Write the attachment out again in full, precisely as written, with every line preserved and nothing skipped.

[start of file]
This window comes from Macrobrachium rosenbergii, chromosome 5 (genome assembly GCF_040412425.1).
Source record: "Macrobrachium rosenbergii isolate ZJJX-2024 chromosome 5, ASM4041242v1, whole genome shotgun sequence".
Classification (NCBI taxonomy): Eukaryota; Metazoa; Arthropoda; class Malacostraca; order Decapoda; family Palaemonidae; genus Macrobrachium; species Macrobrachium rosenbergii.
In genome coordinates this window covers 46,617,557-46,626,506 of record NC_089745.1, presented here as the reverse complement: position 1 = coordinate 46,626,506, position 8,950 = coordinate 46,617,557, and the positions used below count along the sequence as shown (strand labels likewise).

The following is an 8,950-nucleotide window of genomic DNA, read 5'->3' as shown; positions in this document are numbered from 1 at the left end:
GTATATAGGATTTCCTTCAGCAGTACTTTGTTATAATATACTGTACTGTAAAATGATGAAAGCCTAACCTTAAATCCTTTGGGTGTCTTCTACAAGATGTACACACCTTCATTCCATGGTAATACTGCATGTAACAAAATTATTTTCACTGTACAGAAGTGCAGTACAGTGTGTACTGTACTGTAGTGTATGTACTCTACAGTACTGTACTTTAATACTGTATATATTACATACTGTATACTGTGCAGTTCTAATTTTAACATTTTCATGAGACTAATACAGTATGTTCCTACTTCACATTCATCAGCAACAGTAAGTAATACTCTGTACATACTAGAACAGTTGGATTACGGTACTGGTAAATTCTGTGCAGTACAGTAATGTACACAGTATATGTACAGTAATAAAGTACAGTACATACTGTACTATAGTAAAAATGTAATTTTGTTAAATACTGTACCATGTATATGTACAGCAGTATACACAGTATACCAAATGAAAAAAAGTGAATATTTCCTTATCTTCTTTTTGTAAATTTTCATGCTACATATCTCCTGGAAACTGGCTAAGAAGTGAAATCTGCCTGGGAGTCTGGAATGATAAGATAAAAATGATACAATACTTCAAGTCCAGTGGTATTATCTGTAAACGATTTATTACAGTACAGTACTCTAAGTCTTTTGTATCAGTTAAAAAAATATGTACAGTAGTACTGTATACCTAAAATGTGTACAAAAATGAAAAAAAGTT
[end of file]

This window comes from Macrobrachium rosenbergii, chromosome 5 (genome assembly GCF_040412425.1).
Source record: "Macrobrachium rosenbergii isolate ZJJX-2024 chromosome 5, ASM4041242v1, whole genome shotgun sequence".
Classification (NCBI taxonomy): Eukaryota; Metazoa; Arthropoda; class Malacostraca; order Decapoda; family Palaemonidae; genus Macrobrachium; species Macrobrachium rosenbergii.
In genome coordinates this window covers 46,617,557-46,626,506 of record NC_089745.1, presented here as the reverse complement: position 1 = coordinate 46,626,506, position 8,950 = coordinate 46,617,557, and the positions used below count along the sequence as shown (strand labels likewise).

The following is an 8,950-nucleotide window of genomic DNA, read 5'->3' as shown; positions in this document are numbered from 1 at the left end:
GTATATAGGATTTCCTTCAGCAGTACTTTGTTATAATATACTGTACTGTAAAATGATGAAAGCCTAACCTTAAATCCTTTGGGTGTCTTCTACAAGATGTACACACCTTCATTCCATGGTAATACTGCATGTAACAAAATTATTTTCACTGTACAGAAGTGCAGTACAGTGTGTACTGTACTGTAGTGTATGTACTCTACAGTACTGTACTTTAATACTGTATATATTACATACTGTATACTGTGCAGTTCTAATTTTAACATTTTCATGAGACTAATACAGTATGTTCCTACTTCACATTCATCAGCAACAGTAAGTAATACTCTGTACATACTAGAACAGTTGGATTACGGTACTGGTAAATTCTGTGCAGTACAGTAATGTACACAGTATATGTACAGTAATAAAGTACAGTACATACTGTACTATAGTAAAAATGTAATTTTGTTAAATACTGTACCATGTATATGTACAGCAGTATACACAGTATACCAAATGAAAAAAAGTGAATATTTCCTTATCTTCTTTTTGTAAATTTTCATGCTACATATCTCCTGGAAACTGGCTAAGAAGTGAAATCTGCCTGGGAGTCTGGAATGATAAGATAAAAATGATACAATACTTCAAGTCCAGTGGTATTATCTGTAAACGATTTATTACAGTACAGTACTCTAAGTCTTTTGTATCAGTTAAAAAAATATGTACAGTAGTACTGTATACCTAAAATGTGTACAAAAATGAAAAAAAGTT